As you've seen, our lives tend to alternate between a busy month of travel and events, followed by a more calm month of just staying home, scrapbooking, and doing some local things. That was June! JC did have to go to San Francisco for four days for work in the middle of the month but that doesn't count. :) One of these times when we can plan the trip further in advance I'd like to go with him as I haven't been to San Francisco since 1999!
Anyway, I got a lot of scrapping done in June so I invite you to check out the 2013 and Cedar Point album links on the right side as those web galleries have been updated with all of the progress I've made. We went to Cedar Point last August so even though I had to start a new album, I decided to keep the layout names in order so that here on the web it's just one big web gallery still sorted chronologically. So go to the end to see the half-dozen or so layouts I did about our trip last August!
The big excitement for us in June was that one Friday night, as I was getting ready to go play hockey, JC saw a huge cloud of insects suddenly descend upon our peach tree (which isn't fruiting). A few hours later, we had a BEE SWARM clinging to one of the braches! It was huge--around 6 inches deep, 8 inches wide and 2 feet tall!
The next morning, they were still there, and JC did some research online to find out that sometimes, a swarm of bees will leave their current hive to find a new place to live, and are in our tree either temporarily or they like it so much that they might make it permanent! The Colorado Beekeepers Association website said to call the hotline whenever you find a swarm, and a beekeeper will come out to you and collect the bees free of charge. The bee populations, as you know, are being wiped out by pesticides and chemicals, so the beekeepers want to get as many swarms as they can from being killed.
So, we called the hotline at around 10am and by 2:30pm we had a very nice woman from Boulder come out with her beekeeping equipment to capture the swarm. We had neighbors and cameras and it was one of the coolest things I've ever seen!
When she arrived, she got all suited up in our front yard and explained the process. Then, we took her to the peach tree to assess the size and location of the swarm. Here's what went down: First, she sprayed the swarm with honey water. This makes the bees all sticky and dirty and they preoccupy themselves with cleaning each other. This distracts them for when she takes a broom and a cardboard box and WOOSH--flings as much of the swarm as she can into the box! It was a tug of the branch and a fling of the brush, and she got the queen bee and a good portion of the swarm.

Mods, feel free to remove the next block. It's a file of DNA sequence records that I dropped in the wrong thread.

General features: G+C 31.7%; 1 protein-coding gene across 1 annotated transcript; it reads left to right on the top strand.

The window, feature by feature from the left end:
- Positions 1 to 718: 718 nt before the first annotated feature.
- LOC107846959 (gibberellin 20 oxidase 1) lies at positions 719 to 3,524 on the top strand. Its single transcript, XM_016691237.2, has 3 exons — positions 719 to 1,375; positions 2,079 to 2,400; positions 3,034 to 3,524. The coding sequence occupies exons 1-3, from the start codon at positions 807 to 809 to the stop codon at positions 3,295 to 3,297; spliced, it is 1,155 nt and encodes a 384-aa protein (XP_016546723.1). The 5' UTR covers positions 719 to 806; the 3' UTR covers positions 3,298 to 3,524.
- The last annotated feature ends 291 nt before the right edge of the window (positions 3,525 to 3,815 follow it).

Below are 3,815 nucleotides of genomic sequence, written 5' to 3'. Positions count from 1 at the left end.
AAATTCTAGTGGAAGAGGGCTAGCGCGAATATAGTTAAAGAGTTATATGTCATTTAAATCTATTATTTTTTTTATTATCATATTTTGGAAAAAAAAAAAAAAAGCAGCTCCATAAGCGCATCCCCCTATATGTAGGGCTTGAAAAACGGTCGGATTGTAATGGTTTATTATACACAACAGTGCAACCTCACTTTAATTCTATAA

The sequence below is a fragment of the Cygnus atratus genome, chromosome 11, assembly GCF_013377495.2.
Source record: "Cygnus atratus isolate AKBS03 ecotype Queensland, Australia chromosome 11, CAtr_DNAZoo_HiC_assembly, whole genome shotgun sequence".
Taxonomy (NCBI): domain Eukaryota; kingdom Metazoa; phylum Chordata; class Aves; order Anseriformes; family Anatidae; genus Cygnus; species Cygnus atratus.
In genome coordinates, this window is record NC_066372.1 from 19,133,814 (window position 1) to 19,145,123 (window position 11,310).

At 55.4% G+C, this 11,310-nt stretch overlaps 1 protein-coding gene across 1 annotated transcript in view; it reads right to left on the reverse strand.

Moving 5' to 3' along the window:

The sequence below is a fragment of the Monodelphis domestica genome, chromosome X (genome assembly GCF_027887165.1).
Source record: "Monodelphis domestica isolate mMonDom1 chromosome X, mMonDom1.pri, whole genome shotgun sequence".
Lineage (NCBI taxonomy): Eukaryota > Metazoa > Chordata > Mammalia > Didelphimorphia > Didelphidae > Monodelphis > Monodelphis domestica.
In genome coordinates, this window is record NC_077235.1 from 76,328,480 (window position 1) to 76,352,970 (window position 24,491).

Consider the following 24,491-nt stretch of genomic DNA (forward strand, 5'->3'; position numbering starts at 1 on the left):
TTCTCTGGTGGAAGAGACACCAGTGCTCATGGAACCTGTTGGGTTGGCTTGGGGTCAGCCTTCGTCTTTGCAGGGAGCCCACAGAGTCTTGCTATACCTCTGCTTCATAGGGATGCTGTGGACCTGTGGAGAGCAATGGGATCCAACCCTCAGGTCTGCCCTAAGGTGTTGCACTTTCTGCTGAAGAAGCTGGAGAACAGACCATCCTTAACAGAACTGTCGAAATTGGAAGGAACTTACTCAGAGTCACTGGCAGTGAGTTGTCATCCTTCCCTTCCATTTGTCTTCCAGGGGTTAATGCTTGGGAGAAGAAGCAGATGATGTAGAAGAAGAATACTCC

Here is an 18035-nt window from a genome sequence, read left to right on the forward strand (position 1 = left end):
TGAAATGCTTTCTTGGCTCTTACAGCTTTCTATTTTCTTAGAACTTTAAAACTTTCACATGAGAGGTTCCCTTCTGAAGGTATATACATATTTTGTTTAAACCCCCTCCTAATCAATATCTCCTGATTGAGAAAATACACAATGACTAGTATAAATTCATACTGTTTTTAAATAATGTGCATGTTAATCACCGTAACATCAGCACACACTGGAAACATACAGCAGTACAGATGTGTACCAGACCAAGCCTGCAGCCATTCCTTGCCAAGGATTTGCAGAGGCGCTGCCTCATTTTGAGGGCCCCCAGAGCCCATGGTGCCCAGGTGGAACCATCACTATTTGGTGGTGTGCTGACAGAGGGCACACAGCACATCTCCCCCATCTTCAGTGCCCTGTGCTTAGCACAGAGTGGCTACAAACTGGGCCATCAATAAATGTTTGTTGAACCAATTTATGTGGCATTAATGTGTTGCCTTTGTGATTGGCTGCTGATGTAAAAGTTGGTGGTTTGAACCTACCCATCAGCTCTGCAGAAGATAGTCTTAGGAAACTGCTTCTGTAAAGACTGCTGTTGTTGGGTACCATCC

Then, she came down from the ladder and opened up her wooden box which will be the bees' home for at least a month. It's V-shaped inside and is covered with thin wood slats that also have a V shape to them so that when the box is covered, the bees can start making a hive from the V points. She turned the cardboard box upside down and THUMP--dumped the bees into the wooden box. She then put the wooden slats on top and then screwed down another cover that was a solid wooden lid.
However, we still had a lot of bees milling about, on the ground, and on the tree branch. This is when she propped the wood box onto some ladders, and opened the port on the side. Eventually the bees outside realized that the queen was gone, and migrated into the box through the port. Some scout bees initially figured out that the box was where the queen moved to, and they emitted scents and did a little dance to tell the others "SHE'S OVER HERE!" (at least that's what the beekeeper told us!).
So we watched for the next few hours as hundreds more bees flew into the box. The beekeeper's cousin came by at dusk to pick up the box, because by then the bees start hunkering down for the cold night and should all be in the box.
Of course, that was not the case. There was still a softball-sized clump of bees on the tree branch. In the dark, the second beekeeper and JC managed to cut the tree branch off, fling the remaining bees into the cardboard box, and transfer them into the wood box. JC said that when they opened up the wood box, the bees were all crammed into the bottom corner of the box to keep warm.
The most amazing thing is that the beekeepers told us that we had over 5,000 bees. FIVE THOUSAND!!!
And, the lady beekeeper gave me a jar of her homemade honey from her own hive! It's SO good!
So, now that you are educated in saving bee swarms, pass this along to everyone you know to educate them to not kill the bees, but instead, find their local beekeepers association and have them come pick them up!
You can see the whole thing unfold at the link below:
Our other big nature adventure in June was on the day JC left for San Francisco, I went to the Wild Animal Sanctuary with friends Lisa and Kent for a picnic and walk around. The Sanctuary stays open late during the summer, until dusk, so you can see more of the animals as they come out when it's not as hot. It was the BEST day I've ever had at the Santcuary--everyone was out! We saw a lot of lions, wolves, and bears, including the new mothers and babies that they recently rescued. The bears were rescued from a shut-down amusement park in Georgia and were suspected to be pregnant, but they were brought to the Sanctuary right before hibernation so no one knew for certain whether they were pregnant or not until the spring...when little babies came out of the cave with momma!
The Sanctuary is an organization near and dear to my heart so please consider visiting their website to learn more about them (link above), consider visiting them when you're in town, and please consider donating to them.
LIONS, TIGERS, BEARS...AND BEES!